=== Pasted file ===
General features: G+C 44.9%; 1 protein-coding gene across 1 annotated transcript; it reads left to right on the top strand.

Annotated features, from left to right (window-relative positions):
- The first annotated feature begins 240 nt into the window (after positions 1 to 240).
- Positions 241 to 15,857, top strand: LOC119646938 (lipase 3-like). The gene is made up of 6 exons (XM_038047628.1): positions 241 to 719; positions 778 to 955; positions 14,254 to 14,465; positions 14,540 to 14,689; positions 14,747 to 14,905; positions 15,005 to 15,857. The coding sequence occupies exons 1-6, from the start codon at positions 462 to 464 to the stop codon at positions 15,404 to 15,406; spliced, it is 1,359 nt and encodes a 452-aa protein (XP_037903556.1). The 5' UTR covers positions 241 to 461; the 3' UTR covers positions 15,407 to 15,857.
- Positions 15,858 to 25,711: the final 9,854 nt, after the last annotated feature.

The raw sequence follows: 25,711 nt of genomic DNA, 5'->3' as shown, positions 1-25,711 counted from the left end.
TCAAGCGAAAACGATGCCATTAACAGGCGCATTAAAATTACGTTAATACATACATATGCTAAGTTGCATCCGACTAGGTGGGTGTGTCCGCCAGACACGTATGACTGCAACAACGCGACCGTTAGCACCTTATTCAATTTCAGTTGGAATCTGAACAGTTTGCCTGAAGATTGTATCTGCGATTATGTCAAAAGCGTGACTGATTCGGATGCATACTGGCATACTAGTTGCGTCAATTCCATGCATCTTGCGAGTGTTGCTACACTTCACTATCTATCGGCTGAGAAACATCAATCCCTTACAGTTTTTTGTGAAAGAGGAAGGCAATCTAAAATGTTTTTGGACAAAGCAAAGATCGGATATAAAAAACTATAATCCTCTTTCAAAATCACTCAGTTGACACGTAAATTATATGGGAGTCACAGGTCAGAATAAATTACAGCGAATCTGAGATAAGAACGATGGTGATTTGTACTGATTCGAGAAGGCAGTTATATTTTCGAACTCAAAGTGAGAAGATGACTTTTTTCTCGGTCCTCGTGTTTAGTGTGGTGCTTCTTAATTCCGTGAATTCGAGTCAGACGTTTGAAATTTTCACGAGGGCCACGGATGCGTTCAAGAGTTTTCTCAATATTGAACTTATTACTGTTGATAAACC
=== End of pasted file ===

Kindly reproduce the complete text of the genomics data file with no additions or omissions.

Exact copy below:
General features: G+C 44.9%; 1 protein-coding gene across 1 annotated transcript; it reads left to right on the top strand.

Annotated features, from left to right (window-relative positions):
- The first annotated feature begins 240 nt into the window (after positions 1 to 240).
- Positions 241 to 15,857, top strand: LOC119646938 (lipase 3-like). The gene is made up of 6 exons (XM_038047628.1): positions 241 to 719; positions 778 to 955; positions 14,254 to 14,465; positions 14,540 to 14,689; positions 14,747 to 14,905; positions 15,005 to 15,857. The coding sequence occupies exons 1-6, from the start codon at positions 462 to 464 to the stop codon at positions 15,404 to 15,406; spliced, it is 1,359 nt and encodes a 452-aa protein (XP_037903556.1). The 5' UTR covers positions 241 to 461; the 3' UTR covers positions 15,407 to 15,857.
- Positions 15,858 to 25,711: the final 9,854 nt, after the last annotated feature.

The raw sequence follows: 25,711 nt of genomic DNA, 5'->3' as shown, positions 1-25,711 counted from the left end.
TCAAGCGAAAACGATGCCATTAACAGGCGCATTAAAATTACGTTAATACATACATATGCTAAGTTGCATCCGACTAGGTGGGTGTGTCCGCCAGACACGTATGACTGCAACAACGCGACCGTTAGCACCTTATTCAATTTCAGTTGGAATCTGAACAGTTTGCCTGAAGATTGTATCTGCGATTATGTCAAAAGCGTGACTGATTCGGATGCATACTGGCATACTAGTTGCGTCAATTCCATGCATCTTGCGAGTGTTGCTACACTTCACTATCTATCGGCTGAGAAACATCAATCCCTTACAGTTTTTTGTGAAAGAGGAAGGCAATCTAAAATGTTTTTGGACAAAGCAAAGATCGGATATAAAAAACTATAATCCTCTTTCAAAATCACTCAGTTGACACGTAAATTATATGGGAGTCACAGGTCAGAATAAATTACAGCGAATCTGAGATAAGAACGATGGTGATTTGTACTGATTCGAGAAGGCAGTTATATTTTCGAACTCAAAGTGAGAAGATGACTTTTTTCTCGGTCCTCGTGTTTAGTGTGGTGCTTCTTAATTCCGTGAATTCGAGTCAGACGTTTGAAATTTTCACGAGGGCCACGGATGCGTTCAAGAGTTTTCTCAATATTGAACTTATTACTGTTGATAAACC